Sanderson M. Smith

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Example of Problem Involving

INFERENCE ON SLOPE OF REGRESSION LINE

(Problem #6 on 2001 AP Statistics Examination)

This is an analysis of Problem #6 in Section II on the 2001 Advanced Placement Statistics Examination.

**The College Board does not allow a reproduction of the problem
statement here. If you do not have before you a statement of the
actual problem, you can get it from the College Board site**

**http://www.collegeboard.org/ap/statistics/frq01/index.html**

**=============================================**

**Comment:** This problem involves reading generic computer
output. There is no need to input the actual data values provided
into a calculator.

**Here is a solution:**

(a) One way to compare the data in the two groups would be to construct back-to-back dot plots
As indicated by the display above, those who did complete the Ph.D. program tended to have a higher undergraduate GPA in statistics and mathematics than those who did not. Here is a "big 5" summary, illustrating that, with the exception of MIN values, the values for those who "completed" are greater than the corresponding values for those who "did not complete."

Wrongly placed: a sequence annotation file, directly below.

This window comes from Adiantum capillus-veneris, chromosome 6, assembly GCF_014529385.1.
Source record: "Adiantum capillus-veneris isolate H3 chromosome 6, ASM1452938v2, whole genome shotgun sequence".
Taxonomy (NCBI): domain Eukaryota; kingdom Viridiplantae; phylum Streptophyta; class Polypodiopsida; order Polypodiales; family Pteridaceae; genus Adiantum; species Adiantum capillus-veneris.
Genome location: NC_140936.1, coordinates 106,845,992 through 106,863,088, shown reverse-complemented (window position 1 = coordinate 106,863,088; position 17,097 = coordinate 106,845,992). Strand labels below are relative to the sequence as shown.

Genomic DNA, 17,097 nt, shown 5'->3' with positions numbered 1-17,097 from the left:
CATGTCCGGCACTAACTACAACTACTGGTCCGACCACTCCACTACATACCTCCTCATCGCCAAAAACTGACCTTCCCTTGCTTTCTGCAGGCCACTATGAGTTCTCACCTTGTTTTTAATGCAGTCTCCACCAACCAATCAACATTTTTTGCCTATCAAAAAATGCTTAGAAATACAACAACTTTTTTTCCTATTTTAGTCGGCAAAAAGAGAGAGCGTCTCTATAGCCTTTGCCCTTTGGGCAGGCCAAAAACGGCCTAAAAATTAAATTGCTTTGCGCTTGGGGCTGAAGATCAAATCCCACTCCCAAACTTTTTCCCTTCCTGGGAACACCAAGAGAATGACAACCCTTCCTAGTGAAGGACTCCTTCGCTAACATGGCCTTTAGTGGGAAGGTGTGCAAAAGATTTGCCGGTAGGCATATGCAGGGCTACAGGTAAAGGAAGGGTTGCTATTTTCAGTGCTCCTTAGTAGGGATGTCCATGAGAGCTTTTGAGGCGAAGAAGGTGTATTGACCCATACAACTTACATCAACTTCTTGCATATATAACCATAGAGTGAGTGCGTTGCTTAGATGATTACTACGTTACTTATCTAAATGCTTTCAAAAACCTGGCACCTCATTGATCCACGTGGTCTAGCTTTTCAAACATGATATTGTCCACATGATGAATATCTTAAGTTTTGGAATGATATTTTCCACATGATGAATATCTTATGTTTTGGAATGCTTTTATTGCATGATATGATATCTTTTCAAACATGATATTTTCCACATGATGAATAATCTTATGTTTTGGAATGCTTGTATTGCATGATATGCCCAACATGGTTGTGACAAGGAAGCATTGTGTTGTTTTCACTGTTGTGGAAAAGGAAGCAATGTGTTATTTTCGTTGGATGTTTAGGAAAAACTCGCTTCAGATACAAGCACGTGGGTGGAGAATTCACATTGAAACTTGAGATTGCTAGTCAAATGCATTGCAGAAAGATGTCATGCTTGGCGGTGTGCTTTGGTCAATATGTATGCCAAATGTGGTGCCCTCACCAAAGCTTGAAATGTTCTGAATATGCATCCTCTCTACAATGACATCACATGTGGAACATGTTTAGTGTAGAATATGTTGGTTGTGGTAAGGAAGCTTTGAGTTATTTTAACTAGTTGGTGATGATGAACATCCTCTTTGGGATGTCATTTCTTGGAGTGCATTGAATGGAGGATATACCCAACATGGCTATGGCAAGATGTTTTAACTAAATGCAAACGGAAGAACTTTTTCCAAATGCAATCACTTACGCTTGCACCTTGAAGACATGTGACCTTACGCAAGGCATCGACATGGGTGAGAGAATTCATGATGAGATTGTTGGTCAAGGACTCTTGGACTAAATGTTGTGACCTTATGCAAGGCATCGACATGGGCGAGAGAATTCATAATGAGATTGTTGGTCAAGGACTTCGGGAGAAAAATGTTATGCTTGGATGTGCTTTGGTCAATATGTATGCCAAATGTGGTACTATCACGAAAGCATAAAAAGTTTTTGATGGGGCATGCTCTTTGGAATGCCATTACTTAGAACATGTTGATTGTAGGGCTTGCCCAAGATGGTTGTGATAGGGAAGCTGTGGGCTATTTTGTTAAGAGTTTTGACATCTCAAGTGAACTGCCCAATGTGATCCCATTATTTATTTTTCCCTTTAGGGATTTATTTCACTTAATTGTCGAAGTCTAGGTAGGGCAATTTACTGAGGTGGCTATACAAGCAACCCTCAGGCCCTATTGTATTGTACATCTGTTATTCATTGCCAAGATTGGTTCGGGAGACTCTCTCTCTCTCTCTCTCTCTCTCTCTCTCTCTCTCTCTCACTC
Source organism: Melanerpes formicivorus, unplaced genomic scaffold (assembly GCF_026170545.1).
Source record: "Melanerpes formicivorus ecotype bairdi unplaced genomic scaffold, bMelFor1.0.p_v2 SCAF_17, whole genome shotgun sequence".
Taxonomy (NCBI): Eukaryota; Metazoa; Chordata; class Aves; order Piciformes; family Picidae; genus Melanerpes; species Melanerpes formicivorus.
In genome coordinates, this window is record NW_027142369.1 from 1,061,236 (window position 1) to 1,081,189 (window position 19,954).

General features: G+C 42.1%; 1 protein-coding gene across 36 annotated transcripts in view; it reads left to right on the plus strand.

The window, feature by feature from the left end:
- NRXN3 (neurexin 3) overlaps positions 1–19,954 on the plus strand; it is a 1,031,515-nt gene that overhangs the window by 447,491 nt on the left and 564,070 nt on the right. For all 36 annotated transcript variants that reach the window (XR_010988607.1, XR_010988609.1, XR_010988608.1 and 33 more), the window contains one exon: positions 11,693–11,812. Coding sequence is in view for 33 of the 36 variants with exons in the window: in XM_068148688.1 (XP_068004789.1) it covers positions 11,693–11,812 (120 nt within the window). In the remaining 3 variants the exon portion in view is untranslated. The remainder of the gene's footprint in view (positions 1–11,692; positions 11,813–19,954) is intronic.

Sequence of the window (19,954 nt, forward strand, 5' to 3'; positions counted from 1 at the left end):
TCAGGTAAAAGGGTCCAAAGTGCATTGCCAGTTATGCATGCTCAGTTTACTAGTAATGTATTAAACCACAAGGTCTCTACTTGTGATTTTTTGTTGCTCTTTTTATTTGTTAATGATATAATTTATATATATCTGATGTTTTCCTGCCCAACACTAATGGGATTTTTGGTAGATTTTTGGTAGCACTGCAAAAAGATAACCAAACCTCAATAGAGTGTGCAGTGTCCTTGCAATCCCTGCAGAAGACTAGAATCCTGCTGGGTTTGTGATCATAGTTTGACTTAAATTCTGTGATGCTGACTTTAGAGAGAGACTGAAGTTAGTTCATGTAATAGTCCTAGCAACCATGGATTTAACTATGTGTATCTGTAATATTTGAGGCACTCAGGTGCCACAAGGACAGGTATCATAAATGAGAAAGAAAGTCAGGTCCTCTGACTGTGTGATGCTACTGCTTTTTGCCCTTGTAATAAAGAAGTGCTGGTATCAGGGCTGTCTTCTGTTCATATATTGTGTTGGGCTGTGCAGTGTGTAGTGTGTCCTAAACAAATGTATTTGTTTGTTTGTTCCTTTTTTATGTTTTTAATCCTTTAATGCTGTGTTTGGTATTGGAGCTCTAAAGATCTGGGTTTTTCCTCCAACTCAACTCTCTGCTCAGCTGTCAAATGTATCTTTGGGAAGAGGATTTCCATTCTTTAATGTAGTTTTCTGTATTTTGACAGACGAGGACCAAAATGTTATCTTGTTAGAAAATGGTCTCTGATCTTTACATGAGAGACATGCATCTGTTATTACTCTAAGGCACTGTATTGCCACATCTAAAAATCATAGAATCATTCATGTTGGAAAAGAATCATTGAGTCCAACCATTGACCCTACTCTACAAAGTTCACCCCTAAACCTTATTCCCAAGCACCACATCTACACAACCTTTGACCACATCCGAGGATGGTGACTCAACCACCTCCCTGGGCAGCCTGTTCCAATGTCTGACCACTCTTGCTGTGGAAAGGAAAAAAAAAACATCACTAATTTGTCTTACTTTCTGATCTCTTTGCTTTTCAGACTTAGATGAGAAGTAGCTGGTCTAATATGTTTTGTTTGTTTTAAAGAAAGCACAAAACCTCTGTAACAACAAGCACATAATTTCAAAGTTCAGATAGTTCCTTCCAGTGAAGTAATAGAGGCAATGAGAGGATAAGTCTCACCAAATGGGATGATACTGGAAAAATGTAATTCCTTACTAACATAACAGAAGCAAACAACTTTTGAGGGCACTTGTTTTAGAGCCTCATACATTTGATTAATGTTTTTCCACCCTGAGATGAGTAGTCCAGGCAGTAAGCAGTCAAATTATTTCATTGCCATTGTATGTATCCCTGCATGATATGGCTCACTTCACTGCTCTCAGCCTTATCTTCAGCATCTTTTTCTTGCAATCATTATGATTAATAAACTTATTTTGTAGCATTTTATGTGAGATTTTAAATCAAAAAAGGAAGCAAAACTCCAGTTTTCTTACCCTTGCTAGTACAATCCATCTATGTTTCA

(b) Using the computer output, the regression equation for those who completed the program is
The premise states that all assumptions for inference were reasonable. We can therefore run a hypothesis test (t test) on b, the true slope of the regression line.
The computer output shows t = -5.90 with a two-sided
P-value of 0.0000. In other words, H (c) We are interested in the point (3.5, 14). For those who completed the Ph.D. program, the calculated regression line is
For those who did not complete the program, the calculated regression line is
Since (3.5,14) is much closer to the model for those who completed the program, it is reasonable to think that an applicant with GAP = 3.5 and a mean number of credit hours = 14.0 will successfully complete the program. |

**Additional notes relating to this problem:**

The required statistical value of t = -5.90 is provided in the
computer output. Note that it can be calculated by the formula t =
b/SE_{b} = -2.7555/0.4668 = -5.90.

One could respond to (b) by constructing a confidence interval for b. For instance, using the provided data, the 95% confidence interval is

-2.7555 plus/minus 2.201(0.4668) = (-3.783, -1.728)

Since this interval does not contain 0, there is evidence to
reject H_{0} at the 5% level of significance.

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